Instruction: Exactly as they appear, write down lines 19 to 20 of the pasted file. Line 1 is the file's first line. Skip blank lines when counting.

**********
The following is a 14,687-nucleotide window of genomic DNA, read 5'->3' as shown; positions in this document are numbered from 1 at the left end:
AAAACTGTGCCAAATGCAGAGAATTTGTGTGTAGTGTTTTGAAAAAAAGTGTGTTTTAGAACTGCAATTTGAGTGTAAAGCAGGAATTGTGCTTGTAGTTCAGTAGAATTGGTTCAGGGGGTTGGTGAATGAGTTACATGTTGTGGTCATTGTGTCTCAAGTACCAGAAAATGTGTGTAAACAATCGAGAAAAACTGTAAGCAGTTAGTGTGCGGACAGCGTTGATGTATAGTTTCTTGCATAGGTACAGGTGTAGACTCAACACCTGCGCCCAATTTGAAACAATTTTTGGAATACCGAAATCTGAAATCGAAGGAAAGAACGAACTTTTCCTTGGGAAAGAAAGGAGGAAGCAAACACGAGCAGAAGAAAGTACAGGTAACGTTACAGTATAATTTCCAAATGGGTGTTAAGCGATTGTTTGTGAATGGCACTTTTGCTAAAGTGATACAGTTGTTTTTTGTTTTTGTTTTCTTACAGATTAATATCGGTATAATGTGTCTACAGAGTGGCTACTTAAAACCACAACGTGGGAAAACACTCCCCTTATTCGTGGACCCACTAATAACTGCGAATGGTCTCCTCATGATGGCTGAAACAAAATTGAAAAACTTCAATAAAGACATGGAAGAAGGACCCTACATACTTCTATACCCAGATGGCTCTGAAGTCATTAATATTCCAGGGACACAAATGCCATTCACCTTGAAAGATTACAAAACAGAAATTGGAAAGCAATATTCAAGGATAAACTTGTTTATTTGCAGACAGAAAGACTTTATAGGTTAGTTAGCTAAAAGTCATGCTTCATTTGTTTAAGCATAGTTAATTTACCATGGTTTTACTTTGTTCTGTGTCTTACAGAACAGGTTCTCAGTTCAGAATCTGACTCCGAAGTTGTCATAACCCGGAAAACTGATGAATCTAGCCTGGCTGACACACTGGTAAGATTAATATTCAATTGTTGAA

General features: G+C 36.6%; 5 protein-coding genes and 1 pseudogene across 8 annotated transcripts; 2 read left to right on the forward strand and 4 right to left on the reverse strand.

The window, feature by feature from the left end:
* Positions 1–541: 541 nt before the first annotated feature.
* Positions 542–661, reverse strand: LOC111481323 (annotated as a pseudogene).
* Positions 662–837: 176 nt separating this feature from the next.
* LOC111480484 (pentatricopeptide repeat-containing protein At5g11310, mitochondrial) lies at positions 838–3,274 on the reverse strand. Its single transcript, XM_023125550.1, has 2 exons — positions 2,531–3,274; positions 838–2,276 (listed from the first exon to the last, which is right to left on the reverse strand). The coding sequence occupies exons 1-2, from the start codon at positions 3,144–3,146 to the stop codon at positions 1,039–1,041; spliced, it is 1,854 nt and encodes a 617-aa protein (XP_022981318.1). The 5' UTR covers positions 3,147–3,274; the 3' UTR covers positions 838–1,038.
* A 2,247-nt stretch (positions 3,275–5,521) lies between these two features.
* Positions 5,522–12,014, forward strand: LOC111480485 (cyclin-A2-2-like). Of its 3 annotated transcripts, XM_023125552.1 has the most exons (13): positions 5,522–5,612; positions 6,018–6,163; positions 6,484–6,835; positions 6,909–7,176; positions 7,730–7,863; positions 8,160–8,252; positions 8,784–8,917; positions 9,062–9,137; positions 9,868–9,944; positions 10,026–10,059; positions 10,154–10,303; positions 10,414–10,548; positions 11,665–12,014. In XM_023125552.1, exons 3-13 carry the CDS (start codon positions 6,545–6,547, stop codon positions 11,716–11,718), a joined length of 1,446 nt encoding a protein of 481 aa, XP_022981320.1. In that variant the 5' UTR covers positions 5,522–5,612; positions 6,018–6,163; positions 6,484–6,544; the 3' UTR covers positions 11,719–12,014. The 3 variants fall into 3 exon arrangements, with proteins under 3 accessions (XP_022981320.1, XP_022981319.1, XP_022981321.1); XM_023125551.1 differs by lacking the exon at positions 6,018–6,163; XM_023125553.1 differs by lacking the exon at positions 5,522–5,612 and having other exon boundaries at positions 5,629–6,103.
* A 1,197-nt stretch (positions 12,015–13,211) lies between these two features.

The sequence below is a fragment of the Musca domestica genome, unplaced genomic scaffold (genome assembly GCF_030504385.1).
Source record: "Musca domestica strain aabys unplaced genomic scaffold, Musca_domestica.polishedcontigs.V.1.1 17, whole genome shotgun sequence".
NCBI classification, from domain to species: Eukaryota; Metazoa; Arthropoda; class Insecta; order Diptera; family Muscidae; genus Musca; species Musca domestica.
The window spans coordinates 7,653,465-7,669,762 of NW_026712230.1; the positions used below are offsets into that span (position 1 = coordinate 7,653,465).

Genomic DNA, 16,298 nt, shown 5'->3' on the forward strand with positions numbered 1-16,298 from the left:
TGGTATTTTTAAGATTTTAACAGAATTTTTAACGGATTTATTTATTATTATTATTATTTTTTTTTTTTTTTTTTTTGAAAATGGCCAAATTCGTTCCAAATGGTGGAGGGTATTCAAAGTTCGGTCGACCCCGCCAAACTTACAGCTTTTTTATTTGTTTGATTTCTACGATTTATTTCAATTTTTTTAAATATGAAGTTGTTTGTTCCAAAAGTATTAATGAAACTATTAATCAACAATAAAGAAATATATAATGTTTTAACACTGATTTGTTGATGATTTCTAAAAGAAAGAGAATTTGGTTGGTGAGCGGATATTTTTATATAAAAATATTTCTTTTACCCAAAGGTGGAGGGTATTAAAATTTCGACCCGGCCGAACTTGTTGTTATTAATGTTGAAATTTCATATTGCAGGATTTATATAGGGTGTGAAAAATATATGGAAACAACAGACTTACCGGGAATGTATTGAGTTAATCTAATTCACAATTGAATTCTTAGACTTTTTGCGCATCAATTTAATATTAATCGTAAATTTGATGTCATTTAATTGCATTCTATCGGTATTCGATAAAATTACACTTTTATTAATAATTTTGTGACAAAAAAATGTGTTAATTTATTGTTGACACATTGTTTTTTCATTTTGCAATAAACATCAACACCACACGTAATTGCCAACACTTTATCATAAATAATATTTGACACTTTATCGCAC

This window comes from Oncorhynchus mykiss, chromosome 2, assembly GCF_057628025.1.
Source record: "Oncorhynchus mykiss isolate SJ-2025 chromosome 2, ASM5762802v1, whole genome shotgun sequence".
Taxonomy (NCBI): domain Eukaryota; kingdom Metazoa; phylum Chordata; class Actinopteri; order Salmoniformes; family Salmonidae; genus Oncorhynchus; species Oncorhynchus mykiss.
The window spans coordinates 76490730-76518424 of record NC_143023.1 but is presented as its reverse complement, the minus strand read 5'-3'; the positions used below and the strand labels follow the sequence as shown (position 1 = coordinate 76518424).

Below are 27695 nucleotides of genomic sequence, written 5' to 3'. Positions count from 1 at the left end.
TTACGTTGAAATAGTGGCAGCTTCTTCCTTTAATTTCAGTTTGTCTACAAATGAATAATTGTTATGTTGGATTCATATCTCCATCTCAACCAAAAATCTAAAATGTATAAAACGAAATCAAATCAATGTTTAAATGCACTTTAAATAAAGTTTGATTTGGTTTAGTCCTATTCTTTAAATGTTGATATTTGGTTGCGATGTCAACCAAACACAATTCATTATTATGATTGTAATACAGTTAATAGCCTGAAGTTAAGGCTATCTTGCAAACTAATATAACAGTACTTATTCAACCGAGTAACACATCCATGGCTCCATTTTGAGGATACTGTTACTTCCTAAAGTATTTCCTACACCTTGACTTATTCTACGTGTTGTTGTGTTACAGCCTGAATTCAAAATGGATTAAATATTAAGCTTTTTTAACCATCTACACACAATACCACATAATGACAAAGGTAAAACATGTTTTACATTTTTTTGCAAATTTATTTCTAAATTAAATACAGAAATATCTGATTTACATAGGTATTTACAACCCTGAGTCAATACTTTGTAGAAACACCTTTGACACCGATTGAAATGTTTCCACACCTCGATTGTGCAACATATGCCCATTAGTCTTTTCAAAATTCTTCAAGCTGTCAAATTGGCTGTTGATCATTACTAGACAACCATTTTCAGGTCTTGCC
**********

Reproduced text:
Source record: "Oncorhynchus mykiss isolate SJ-2025 chromosome 2, ASM5762802v1, whole genome shotgun sequence".
Taxonomy (NCBI): domain Eukaryota; kingdom Metazoa; phylum Chordata; class Actinopteri; order Salmoniformes; family Salmonidae; genus Oncorhynchus; species Oncorhynchus mykiss.